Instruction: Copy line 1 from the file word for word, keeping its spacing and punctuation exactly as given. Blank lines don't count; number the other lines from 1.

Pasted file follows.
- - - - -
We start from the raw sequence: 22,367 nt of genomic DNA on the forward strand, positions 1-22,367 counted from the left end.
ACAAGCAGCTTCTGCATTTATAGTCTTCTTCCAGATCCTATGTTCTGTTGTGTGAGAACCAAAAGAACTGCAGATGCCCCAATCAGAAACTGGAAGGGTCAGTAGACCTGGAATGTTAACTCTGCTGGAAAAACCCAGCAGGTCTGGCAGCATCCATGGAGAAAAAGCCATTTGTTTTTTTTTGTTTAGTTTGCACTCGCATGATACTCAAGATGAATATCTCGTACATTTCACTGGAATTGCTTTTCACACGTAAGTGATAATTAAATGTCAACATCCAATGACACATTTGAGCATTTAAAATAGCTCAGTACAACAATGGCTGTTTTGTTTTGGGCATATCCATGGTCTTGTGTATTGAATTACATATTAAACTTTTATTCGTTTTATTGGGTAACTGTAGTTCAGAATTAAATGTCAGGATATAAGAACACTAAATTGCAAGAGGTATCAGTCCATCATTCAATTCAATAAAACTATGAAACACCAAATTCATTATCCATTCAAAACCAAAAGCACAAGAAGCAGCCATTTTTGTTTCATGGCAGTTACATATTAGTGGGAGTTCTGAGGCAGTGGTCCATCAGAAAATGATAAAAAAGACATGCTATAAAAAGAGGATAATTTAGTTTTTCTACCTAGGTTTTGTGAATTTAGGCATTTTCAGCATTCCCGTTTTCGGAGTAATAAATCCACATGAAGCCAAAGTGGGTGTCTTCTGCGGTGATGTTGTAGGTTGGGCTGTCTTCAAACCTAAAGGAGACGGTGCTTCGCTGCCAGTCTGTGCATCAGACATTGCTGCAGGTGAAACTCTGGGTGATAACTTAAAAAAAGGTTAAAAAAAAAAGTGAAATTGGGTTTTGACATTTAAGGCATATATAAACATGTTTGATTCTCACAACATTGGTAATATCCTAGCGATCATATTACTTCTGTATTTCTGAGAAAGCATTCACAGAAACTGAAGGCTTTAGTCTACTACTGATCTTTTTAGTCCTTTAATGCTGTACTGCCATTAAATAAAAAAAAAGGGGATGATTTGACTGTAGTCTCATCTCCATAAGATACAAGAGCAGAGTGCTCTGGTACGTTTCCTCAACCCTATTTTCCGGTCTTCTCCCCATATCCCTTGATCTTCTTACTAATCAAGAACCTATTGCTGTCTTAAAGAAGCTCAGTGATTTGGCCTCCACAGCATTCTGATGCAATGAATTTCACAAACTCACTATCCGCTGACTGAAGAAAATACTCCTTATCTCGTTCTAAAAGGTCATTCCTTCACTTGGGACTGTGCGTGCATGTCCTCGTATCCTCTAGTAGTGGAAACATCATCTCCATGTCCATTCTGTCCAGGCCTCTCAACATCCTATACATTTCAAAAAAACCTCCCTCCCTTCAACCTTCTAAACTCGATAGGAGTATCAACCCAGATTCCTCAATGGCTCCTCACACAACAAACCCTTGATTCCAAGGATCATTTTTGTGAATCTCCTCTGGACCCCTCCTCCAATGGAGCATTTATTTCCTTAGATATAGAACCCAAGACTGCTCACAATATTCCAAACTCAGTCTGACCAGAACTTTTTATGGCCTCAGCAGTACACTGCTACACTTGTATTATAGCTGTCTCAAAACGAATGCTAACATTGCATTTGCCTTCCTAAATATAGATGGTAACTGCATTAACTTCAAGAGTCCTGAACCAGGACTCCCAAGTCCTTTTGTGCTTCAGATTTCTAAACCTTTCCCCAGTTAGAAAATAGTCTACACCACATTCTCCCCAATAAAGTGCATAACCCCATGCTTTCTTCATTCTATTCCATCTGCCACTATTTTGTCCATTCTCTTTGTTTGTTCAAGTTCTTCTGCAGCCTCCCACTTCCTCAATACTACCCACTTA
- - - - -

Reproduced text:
We start from the raw sequence: 22,367 nt of genomic DNA on the forward strand, positions 1-22,367 counted from the left end.